|[photo: Reading on the 4 Train, by |
Jens Schott Knudsen (pamhule) via Flickr]
It’s ridiculous that women's satisfaction with their state of liberation can be called into question based on a choice of literature genre.
How can any rational human even assume today’s women are liberated when subject to
- Criticism — Women can't choose reading material freely without criticism of their personal lives or their gender’s condition;
- Demeaned — Their reading material's quality is deprecated, treated as not-literature with scare quotes and non-literature description (“guilty pleasures”);
- Denied information autonomy — Women's reading privacy is violated as if women are not entitled to acquire any information they desire for any personal reason;
- Privacy violated — Physical personal space in a public commons can be freely breached to satisfy any man's curiosity without pushback.
Women’s selection of romance literature is marginalized, in spite of the fact that today’s content categorized under this genre is little different from that deemed LITERATURE! — the big caps, award-winning men-bestowed curriculum-worthy literature like Shakespeare's Much Ado About Nothing or Samuel Richardson’s Pamela, or Henry James’ The Portrait of a Lady.
Women and romance literature are denigrated in spite of the fact romance literature is a thriving business proposition, first as published and then as adapted into other media. Just ask Nicholas Sparks how things are hanging these days.
But we women who are the preponderance of romance lit readers don’t need some whiny op-ed to question our liberation and our satisfaction, let alone a poorly researched, self-selected, unaware answer, or subsequent suggestions about reading material alternatives. We put up with more than enough crap already.
We women continue to lack equity in politics holding 20% or less of seats in Congress [pdf]. When we do get elected to office, we can't even say the word “vagina” while discussing reproductive policy in one state house without being ejected.
We lack equity in business' upper management, in spite of the fact that more than 50% of college students each year are female, and more women support families as heads of household.
Our culture expects to see we women as taking less space due to our under-representation in film and TV roles. We women are too infrequently behind the camera as well.
The science and technology that impacts our lives is too rarely designed and made by women; our research is commonly ignored.
Given these existing conditions at a minimum, it’s no wonder at all why we seek a particular genre of literature when we’re not working. We simply want to be entertained — Calgon, take us away! In this respect, the impetus and outcome are little different than the urge to watch sports, and business journalists aren’t criticizing anyone’s enjoyment of that relatively empty pursuit.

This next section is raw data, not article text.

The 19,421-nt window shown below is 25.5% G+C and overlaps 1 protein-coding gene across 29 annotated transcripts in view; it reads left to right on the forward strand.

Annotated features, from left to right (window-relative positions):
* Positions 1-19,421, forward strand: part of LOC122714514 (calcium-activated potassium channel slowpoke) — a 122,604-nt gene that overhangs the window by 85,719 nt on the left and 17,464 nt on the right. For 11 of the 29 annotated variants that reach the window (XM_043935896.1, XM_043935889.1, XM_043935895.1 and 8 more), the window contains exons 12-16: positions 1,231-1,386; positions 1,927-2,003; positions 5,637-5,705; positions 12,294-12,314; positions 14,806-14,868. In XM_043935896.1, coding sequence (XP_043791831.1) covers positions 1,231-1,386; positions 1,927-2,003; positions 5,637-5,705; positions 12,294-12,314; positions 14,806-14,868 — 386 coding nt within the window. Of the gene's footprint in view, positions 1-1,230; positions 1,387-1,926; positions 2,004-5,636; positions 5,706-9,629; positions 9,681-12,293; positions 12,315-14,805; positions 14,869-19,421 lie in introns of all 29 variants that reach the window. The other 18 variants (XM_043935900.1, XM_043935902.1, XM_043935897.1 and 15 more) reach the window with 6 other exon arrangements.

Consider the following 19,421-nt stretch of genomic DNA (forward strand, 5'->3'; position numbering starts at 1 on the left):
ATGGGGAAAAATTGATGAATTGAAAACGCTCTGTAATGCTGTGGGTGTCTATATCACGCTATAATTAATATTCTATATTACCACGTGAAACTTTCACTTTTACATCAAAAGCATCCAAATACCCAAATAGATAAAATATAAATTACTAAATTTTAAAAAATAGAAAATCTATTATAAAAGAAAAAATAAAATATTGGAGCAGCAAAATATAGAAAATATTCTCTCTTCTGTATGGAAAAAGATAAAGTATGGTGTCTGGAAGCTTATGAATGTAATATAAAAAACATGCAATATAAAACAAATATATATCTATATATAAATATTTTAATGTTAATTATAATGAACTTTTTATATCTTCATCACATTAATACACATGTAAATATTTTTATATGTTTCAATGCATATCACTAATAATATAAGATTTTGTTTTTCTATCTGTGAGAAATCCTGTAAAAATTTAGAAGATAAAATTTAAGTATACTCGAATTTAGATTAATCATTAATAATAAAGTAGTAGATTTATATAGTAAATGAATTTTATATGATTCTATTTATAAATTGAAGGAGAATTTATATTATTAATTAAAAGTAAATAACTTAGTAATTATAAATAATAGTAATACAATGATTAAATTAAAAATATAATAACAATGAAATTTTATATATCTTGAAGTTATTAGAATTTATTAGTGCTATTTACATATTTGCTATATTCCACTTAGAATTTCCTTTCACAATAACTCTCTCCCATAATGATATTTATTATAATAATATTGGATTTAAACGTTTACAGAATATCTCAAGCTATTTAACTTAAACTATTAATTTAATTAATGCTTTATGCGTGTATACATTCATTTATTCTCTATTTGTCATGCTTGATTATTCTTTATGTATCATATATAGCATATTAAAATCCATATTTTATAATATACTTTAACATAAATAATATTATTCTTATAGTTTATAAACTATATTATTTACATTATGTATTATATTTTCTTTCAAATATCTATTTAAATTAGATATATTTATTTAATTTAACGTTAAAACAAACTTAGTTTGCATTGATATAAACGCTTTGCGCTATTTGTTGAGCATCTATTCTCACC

As bestselling romance author Susan Elizabeth Phillips put it, "Romance books are the only books you can read where the woman always wins, and that's very powerful to women," a point hard to argue with after a long day slogging it out for 77 cents to every man's dollar in wages.
It might be that the male-borne criticism takes unconscious issue with another less obvious attribute in romance literature:
“Romances are, in fact, subversive literature: They encourage women to be dissatisfied with inequality, and to set higher expectations for themselves, and they show them ways to achieve those expectations, largely by taming men and, in a way, usurping their power. Romances are arguably the only art form of any kind that portrays women as equal partners with men.” (Source: Dave Pollard, How to Save the World)
We can’t have 51% of the population seeking out literature that undermines the male-dominated status quo, now, can we?
Let’s recap: Some guy with a 20-plus year career in business journalism got paid to write an evergreen opinion piece to fill out a thin holiday schedule. He questioned women's satisfaction with their liberation, based on his ability to invade some unsuspecting woman's personal space to determine what she was reading.
To him I say this: Take a number and get in line behind all the other absurd inequities women have to put up with every damned day, buddy — then fuck off and stay out of our books.
Count yourself lucky we’re reading and not overthrowing your world and its comfortable illusions.